Celebrate India’s Diwali Goes Digital in 2020

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In light of COVID19 restrictions, Celebrate India is committed to bringing Diwali to your screens this year with a diverse program set to dazzle and entertain.

For Indians in Victoria for the past fifteen years, Diwali has come to be known not just as a time to gather in our homes and celebrate with family and friends, but also to head to Federation Square to behold the spectacle of music, dance, light, and colour organised by Celebrate India, and feeling our hearts swell with pride as the entire city celebrates the festival of light with us.

This year, as we try to keep each other safe amidst COVID restrictions, Celebrate India is planning to live stream their special Diwali celebration, making sure we don’t miss out on any of the festivities. G’day India talked to Celebrate India Chairperson Arun Sharma to find out what’s in store!

‘This was supposed to be our 15th year celebration and we had big plans for it, but everything is different this year. COVID has come with a big challenge to the community but with the challenge comes an opportunity, and we’re not stopping–we decided that people need some positivity in their life so we are going to stream a short but sweet program on the 7th of November from Federation Square,’ said Mr Sharma, adding that the streaming would be done live on their Facebook page, YouTube channel, as well as on the websites of their supporters.

‘We have a lot of plans depending on how the restrictions ease, and we’ll have to change with those changes, but we’re going to have the illumination of the Melbourne Star Observation Wheel on 7th of November and 16th of November on Diwali day in the Indian flag’s tricolour.’

For their live streamed programme, which will be much shorter than the usual 9-hour fiesta, Celebrate India is focussing on highlighting diverse folk music and dance performances from different corners of India. ‘We’re confined to a 2.5 hour to 3-hour programme so that people can sit down and watch it. We’re looking for classical to semi-classical folk performances of India, there’s just so much diversity in India and Bollywood is only a small part, so there’s so much to learn and we want to focus on that. We’ve got contributions coming from Sydney and New Zealand, and we’ve got 7 or 8 groups participating from India,’ said Mr Sharma.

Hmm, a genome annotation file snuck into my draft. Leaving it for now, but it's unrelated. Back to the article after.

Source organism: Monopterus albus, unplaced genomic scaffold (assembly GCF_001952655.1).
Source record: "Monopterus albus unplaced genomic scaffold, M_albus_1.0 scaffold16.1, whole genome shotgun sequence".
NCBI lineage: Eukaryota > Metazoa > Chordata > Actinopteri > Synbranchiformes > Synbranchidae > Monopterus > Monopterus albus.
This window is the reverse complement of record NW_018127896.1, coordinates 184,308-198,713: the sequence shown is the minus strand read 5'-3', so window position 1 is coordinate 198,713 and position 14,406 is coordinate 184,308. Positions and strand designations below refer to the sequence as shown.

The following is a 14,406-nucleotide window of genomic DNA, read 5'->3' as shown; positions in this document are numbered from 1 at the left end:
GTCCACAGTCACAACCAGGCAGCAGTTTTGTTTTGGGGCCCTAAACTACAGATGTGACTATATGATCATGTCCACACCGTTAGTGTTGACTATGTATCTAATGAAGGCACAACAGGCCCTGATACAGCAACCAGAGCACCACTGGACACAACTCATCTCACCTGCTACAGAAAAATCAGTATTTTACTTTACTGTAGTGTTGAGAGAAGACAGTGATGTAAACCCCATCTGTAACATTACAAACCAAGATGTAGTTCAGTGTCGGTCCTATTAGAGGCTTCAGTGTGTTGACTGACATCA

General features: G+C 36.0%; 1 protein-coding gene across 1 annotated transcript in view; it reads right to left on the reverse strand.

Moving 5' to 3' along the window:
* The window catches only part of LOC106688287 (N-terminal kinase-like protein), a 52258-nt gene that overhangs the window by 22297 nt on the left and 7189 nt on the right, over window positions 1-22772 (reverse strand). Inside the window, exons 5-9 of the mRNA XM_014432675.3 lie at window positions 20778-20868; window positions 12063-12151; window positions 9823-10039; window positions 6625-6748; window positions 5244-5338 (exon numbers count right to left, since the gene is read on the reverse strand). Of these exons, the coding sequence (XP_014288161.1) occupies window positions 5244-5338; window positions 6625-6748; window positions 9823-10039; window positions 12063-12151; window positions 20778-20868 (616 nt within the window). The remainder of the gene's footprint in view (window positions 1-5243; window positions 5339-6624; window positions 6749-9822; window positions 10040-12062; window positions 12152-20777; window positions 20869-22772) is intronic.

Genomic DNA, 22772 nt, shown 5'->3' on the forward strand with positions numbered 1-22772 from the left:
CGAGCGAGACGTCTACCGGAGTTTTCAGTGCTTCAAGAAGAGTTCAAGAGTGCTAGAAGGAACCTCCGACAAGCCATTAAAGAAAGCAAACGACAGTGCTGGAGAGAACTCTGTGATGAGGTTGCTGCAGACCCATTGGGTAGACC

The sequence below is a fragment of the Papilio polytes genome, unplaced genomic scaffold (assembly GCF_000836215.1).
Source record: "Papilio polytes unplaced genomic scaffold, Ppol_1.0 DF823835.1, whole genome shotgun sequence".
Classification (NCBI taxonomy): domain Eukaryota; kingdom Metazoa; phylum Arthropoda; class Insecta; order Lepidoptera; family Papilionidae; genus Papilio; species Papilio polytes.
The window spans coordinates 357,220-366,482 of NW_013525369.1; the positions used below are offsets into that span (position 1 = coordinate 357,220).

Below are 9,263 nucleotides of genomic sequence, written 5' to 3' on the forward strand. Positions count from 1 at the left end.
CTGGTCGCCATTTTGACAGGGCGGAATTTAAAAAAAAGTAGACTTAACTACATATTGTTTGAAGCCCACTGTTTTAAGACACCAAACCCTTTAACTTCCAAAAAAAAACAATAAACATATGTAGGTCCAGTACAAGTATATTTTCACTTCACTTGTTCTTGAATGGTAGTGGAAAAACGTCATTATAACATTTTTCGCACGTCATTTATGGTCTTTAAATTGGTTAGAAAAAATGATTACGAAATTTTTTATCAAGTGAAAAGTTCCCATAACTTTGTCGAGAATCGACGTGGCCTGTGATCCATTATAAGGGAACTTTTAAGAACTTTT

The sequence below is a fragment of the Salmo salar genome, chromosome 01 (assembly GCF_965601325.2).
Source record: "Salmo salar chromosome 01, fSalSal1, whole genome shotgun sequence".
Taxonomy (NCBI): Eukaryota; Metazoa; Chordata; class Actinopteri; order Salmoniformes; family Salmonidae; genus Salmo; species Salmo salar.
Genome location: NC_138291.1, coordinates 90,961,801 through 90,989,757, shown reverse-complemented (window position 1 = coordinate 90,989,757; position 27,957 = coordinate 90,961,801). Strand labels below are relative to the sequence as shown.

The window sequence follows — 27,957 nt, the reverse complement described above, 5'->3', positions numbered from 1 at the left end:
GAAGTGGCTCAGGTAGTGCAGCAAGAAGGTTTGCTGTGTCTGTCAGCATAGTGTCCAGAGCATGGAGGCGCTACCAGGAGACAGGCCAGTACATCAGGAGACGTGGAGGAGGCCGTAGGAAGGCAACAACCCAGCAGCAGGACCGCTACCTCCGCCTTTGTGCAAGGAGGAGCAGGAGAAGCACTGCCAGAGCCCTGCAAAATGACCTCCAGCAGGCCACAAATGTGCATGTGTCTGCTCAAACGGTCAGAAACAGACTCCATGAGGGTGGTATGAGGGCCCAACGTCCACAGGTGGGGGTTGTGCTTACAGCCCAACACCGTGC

While the focus this year will mainly be on Indian folk performances, there will be one Bollywood-based item that is especially close to his heart, Mr Sharma revealed. ‘It’s a tribute to Sushant Singh Rajput, who tragically lost his life earlier this year. He was a bright young man who touched the nerve of India, he was a humanitarian and environmentalist and we are planting more than 100 trees in his name and working with Parks Victoria to identify a sacred place where we can do this in his memory,’ he said.

While many of the events that are usually held by Celebrate India in the week leading up to Diwali will not take place, there’s a special event they have planned on the 3rd of November. ‘Every year we try to do something focussing on the welfare of the community and this year we’re focussing on international students and we’re organising a food workshop for them with the renowned chef- Jessi Singh, who is going to teach them to prepare healthy fast food as well as something sweet for Diwali which is perfect for students on the run. We want the students to register so they can attend it and learn, and so that we can provide them Diwali gift packs of food which can keep them going for months.’

To test the waters for the community’s interest in participating in the festival, Celebrate India has run two events on Facebook, both of which received an excellent response—a COVID art gallery in which people submitted their artwork, and ‘Sing for Diwali,’ a Facebook singing competition. The third event will be ‘Light for Diwali’ which will continue up to Christmas in celebration of Australian multiculturalism.

Wearing my finest new clothes, lighting diyas, feeling rice flour slip through my moving fingers as I attempt to create a lotus design on the tiles, and gathering with my family and friends and presenting each other with plates of crisp syrupy jalebi and silvery sweet kaju-katlis are the memories which come to my mind when I think of Diwali. This year, as we celebrate according to restrictions, Diwali will certainly be different, but there’s no reason why it can’t be just as vibrant with so much to watch and enjoy!

by Shivani Prabhu